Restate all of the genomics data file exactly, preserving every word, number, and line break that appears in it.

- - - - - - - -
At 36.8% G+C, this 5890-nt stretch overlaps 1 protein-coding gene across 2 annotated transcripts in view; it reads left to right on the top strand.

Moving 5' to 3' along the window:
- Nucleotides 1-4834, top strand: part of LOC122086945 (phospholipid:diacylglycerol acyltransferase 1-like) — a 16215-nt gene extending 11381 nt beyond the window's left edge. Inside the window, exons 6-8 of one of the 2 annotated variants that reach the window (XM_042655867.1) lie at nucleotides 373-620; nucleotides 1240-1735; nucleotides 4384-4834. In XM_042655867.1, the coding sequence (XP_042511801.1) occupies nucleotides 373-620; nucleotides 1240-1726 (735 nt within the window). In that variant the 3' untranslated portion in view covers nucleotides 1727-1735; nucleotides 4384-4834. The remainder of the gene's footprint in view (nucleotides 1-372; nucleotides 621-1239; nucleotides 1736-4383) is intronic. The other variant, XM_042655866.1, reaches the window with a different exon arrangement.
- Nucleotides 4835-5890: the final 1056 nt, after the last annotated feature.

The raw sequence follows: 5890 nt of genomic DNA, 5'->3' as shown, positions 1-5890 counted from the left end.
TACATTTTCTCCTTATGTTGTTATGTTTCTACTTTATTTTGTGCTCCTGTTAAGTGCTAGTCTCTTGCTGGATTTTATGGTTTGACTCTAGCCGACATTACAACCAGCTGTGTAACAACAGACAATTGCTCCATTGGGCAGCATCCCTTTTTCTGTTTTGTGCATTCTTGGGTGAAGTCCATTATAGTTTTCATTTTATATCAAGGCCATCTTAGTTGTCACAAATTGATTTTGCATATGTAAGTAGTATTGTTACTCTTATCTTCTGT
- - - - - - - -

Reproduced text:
At 36.8% G+C, this 5890-nt stretch overlaps 1 protein-coding gene across 2 annotated transcripts in view; it reads left to right on the top strand.

Moving 5' to 3' along the window:
- Nucleotides 1-4834, top strand: part of LOC122086945 (phospholipid:diacylglycerol acyltransferase 1-like) — a 16215-nt gene extending 11381 nt beyond the window's left edge. Inside the window, exons 6-8 of one of the 2 annotated variants that reach the window (XM_042655867.1) lie at nucleotides 373-620; nucleotides 1240-1735; nucleotides 4384-4834. In XM_042655867.1, the coding sequence (XP_042511801.1) occupies nucleotides 373-620; nucleotides 1240-1726 (735 nt within the window). In that variant the 3' untranslated portion in view covers nucleotides 1727-1735; nucleotides 4384-4834. The remainder of the gene's footprint in view (nucleotides 1-372; nucleotides 621-1239; nucleotides 1736-4383) is intronic. The other variant, XM_042655866.1, reaches the window with a different exon arrangement.
- Nucleotides 4835-5890: the final 1056 nt, after the last annotated feature.

The raw sequence follows: 5890 nt of genomic DNA, 5'->3' as shown, positions 1-5890 counted from the left end.
TACATTTTCTCCTTATGTTGTTATGTTTCTACTTTATTTTGTGCTCCTGTTAAGTGCTAGTCTCTTGCTGGATTTTATGGTTTGACTCTAGCCGACATTACAACCAGCTGTGTAACAACAGACAATTGCTCCATTGGGCAGCATCCCTTTTTCTGTTTTGTGCATTCTTGGGTGAAGTCCATTATAGTTTTCATTTTATATCAAGGCCATCTTAGTTGTCACAAATTGATTTTGCATATGTAAGTAGTATTGTTACTCTTATCTTCTGT